miércoles, marzo 06, 2013

var self=this is not lame!

A few weeks ago I came across this article: http://ngauthier.com/2012/04/var-self-equals-lame.html and then I thought: "OK, let's follow this stranger's advice, I don't want to be lame!".

But what was really lame was to change my coding style just because other person said so. After thinking a little bit about it and writing some code; I found that the reasons given in the aforementioned article weren't very good...
  • Intent. self is totally unambiguous, and when you see a self it's very clear that it refers to a lexically scoped variable rather than a variable that might change at runtime.
  • Self-completeness. Why is 'leaning on a well tested library' good, when you could be using a core language feature instead?
  • Brevity. Oh, a one liner. SLOC's is the most simplistic (and usually wrong) metric for code complexity. Let's take another approach and count levels of nested parens and braces instead! I prefer reading two lines containing simple statements over a complex expression almost every time, because our brain handles poorly deep nesting.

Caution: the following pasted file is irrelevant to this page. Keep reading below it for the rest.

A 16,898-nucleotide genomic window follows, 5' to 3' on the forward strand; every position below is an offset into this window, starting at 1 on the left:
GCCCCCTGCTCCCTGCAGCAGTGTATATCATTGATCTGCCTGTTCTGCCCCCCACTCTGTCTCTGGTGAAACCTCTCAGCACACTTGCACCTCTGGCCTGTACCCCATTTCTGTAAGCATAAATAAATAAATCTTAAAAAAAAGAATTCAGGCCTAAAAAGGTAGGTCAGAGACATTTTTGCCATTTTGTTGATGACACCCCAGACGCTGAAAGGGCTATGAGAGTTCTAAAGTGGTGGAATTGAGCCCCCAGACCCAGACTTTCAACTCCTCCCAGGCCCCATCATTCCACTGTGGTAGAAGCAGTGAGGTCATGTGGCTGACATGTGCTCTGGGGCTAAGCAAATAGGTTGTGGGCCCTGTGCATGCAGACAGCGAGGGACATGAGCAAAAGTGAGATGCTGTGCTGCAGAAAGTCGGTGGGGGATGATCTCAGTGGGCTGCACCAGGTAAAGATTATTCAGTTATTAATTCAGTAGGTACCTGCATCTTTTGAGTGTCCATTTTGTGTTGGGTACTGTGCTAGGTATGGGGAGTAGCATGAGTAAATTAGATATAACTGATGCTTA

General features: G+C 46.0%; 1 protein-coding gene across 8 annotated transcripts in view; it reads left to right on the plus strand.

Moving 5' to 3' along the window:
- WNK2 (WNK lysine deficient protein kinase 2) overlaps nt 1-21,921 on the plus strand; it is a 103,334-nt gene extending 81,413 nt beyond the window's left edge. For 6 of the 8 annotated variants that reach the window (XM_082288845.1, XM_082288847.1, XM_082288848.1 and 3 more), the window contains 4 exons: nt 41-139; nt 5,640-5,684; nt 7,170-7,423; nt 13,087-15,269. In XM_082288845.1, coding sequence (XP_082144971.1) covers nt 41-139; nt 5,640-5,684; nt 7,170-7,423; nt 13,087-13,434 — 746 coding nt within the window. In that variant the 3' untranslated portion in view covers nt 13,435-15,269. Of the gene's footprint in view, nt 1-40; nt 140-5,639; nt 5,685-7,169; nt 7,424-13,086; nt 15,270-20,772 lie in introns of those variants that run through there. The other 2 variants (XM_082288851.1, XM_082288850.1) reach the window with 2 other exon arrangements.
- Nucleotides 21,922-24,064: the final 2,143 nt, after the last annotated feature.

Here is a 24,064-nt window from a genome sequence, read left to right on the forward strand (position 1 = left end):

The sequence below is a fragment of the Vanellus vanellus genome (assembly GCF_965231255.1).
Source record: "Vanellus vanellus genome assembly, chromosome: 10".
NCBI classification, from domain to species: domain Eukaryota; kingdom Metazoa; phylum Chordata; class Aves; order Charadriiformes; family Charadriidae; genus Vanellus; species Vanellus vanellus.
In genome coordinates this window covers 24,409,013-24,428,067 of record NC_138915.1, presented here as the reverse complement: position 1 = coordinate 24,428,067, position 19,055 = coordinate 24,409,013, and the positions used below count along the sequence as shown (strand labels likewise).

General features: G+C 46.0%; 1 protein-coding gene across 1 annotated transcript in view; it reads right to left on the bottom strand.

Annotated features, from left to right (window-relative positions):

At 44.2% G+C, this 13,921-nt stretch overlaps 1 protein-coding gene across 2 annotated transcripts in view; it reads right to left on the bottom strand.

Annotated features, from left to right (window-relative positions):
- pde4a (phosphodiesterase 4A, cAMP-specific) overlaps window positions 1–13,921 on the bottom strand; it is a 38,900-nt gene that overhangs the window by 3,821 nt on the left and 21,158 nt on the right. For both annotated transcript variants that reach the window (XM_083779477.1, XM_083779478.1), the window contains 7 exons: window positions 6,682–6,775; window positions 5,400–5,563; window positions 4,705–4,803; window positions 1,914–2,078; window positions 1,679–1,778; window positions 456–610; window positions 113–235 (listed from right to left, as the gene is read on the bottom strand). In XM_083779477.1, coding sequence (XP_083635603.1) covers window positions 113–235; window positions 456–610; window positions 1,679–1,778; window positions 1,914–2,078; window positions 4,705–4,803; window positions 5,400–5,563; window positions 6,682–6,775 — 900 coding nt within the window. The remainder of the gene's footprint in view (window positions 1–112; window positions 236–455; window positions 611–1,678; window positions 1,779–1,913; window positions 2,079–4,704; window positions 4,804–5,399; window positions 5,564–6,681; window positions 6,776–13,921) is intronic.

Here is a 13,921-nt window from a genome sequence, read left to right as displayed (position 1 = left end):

• Dangling code. I have to agree in that, but that's a minor problem and cleaning up unused variables is a task that we all have to face when refactoring code.
And there are some very good reasons to prefer self=this over bind(this):
  • Debugging. What do you see if you inspect a callback function variable that has been bound? This: function () { [native code] }. You don't get any information about which function is it, because all you see is a native code wrapper.
  • Nested callbacks. You have to bind two functions, even if you just use this in the inner callback.
  • "this" as as part of the callback API. Some callbacks will set a useful value for "this" (like the receiver of an event, or the current element in $.forEach); what if you want to use it?
So, emotional statements (like "don't do that, it is lame!") don't really belong to science or programming, as they bias your criteria. Avoid them.